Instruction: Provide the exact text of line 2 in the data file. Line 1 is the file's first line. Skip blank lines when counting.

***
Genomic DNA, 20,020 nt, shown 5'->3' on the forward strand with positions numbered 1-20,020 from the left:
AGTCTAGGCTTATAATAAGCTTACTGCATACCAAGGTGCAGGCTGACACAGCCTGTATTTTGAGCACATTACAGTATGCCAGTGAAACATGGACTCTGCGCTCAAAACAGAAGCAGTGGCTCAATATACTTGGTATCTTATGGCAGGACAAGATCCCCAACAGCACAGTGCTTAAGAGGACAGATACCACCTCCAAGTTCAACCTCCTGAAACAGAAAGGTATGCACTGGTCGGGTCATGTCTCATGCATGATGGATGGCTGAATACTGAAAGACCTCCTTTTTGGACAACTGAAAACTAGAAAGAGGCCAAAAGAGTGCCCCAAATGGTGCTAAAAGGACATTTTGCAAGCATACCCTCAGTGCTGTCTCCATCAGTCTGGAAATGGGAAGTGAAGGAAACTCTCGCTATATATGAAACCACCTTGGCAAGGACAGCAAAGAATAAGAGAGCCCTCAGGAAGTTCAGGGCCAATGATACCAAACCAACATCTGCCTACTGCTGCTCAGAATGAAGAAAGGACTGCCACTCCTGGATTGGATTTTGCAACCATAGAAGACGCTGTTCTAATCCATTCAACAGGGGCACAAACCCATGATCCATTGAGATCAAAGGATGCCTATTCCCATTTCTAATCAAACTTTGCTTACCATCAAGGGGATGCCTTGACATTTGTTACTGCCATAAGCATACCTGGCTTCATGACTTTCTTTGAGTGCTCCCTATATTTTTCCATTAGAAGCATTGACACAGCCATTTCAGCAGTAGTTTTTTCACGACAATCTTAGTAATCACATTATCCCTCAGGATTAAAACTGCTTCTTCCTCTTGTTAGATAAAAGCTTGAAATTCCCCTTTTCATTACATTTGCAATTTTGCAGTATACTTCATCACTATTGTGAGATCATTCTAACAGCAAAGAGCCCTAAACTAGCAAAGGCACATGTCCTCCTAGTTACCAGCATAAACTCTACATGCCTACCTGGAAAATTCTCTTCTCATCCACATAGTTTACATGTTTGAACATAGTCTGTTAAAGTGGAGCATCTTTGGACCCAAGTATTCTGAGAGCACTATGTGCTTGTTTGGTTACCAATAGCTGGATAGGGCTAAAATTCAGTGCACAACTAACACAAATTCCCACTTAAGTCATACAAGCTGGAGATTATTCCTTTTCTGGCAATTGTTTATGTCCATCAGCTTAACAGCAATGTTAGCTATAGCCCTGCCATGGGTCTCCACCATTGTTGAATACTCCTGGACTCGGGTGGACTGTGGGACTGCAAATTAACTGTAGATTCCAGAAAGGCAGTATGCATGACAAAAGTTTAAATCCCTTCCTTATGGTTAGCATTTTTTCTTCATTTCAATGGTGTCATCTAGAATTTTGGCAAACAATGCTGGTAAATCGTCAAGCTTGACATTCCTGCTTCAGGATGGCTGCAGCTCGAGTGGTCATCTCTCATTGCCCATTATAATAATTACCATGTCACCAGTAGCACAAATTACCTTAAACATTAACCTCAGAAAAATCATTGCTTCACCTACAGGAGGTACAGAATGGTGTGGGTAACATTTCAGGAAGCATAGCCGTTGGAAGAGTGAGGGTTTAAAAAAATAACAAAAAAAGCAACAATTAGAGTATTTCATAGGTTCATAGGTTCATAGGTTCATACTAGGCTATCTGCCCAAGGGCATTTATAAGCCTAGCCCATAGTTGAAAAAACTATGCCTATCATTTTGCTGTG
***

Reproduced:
AGTCTAGGCTTATAATAAGCTTACTGCATACCAAGGTGCAGGCTGACACAGCCTGTATTTTGAGCACATTACAGTATGCCAGTGAAACATGGACTCTGCGCTCAAAACAGAAGCAGTGGCTCAATATACTTGGTATCTTATGGCAGGACAAGATCCCCAACAGCACAGTGCTTAAGAGGACAGATACCACCTCCAAGTTCAACCTCCTGAAACAGAAAGGTATGCACTGGTCGGGTCATGTCTCATGCATGATGGATGGCTGAATACTGAAAGACCTCCTTTTTGGACAACTGAAAACTAGAAAGAGGCCAAAAGAGTGCCCCAAATGGTGCTAAAAGGACATTTTGCAAGCATACCCTCAGTGCTGTCTCCATCAGTCTGGAAATGGGAAGTGAAGGAAACTCTCGCTATATATGAAACCACCTTGGCAAGGACAGCAAAGAATAAGAGAGCCCTCAGGAAGTTCAGGGCCAATGATACCAAACCAACATCTGCCTACTGCTGCTCAGAATGAAGAAAGGACTGCCACTCCTGGATTGGATTTTGCAACCATAGAAGACGCTGTTCTAATCCATTCAACAGGGGCACAAACCCATGATCCATTGAGATCAAAGGATGCCTATTCCCATTTCTAATCAAACTTTGCTTACCATCAAGGGGATGCCTTGACATTTGTTACTGCCATAAGCATACCTGGCTTCATGACTTTCTTTGAGTGCTCCCTATATTTTTCCATTAGAAGCATTGACACAGCCATTTCAGCAGTAGTTTTTTCACGACAATCTTAGTAATCACATTATCCCTCAGGATTAAAACTGCTTCTTCCTCTTGTTAGATAAAAGCTTGAAATTCCCCTTTTCATTACATTTGCAATTTTGCAGTATACTTCATCACTATTGTGAGATCATTCTAACAGCAAAGAGCCCTAAACTAGCAAAGGCACATGTCCTCCTAGTTACCAGCATAAACTCTACATGCCTACCTGGAAAATTCTCTTCTCATCCACATAGTTTACATGTTTGAACATAGTCTGTTAAAGTGGAGCATCTTTGGACCCAAGTATTCTGAGAGCACTATGTGCTTGTTTGGTTACCAATAGCTGGATAGGGCTAAAATTCAGTGCACAACTAACACAAATTCCCACTTAAGTCATACAAGCTGGAGATTATTCCTTTTCTGGCAATTGTTTATGTCCATCAGCTTAACAGCAATGTTAGCTATAGCCCTGCCATGGGTCTCCACCATTGTTGAATACTCCTGGACTCGGGTGGACTGTGGGACTGCAAATTAACTGTAGATTCCAGAAAGGCAGTATGCATGACAAAAGTTTAAATCCCTTCCTTATGGTTAGCATTTTTTCTTCATTTCAATGGTGTCATCTAGAATTTTGGCAAACAATGCTGGTAAATCGTCAAGCTTGACATTCCTGCTTCAGGATGGCTGCAGCTCGAGTGGTCATCTCTCATTGCCCATTATAATAATTACCATGTCACCAGTAGCACAAATTACCTTAAACATTAACCTCAGAAAAATCATTGCTTCACCTACAGGAGGTACAGAATGGTGTGGGTAACATTTCAGGAAGCATAGCCGTTGGAAGAGTGAGGGTTTAAAAAAATAACAAAAAAAGCAACAATTAGAGTATTTCATAGGTTCATAGGTTCATAGGTTCATACTAGGCTATCTGCCCAAGGGCATTTATAAGCCTAGCCCATAGTTGAAAAAACTATGCCTATCATTTTGCTGTG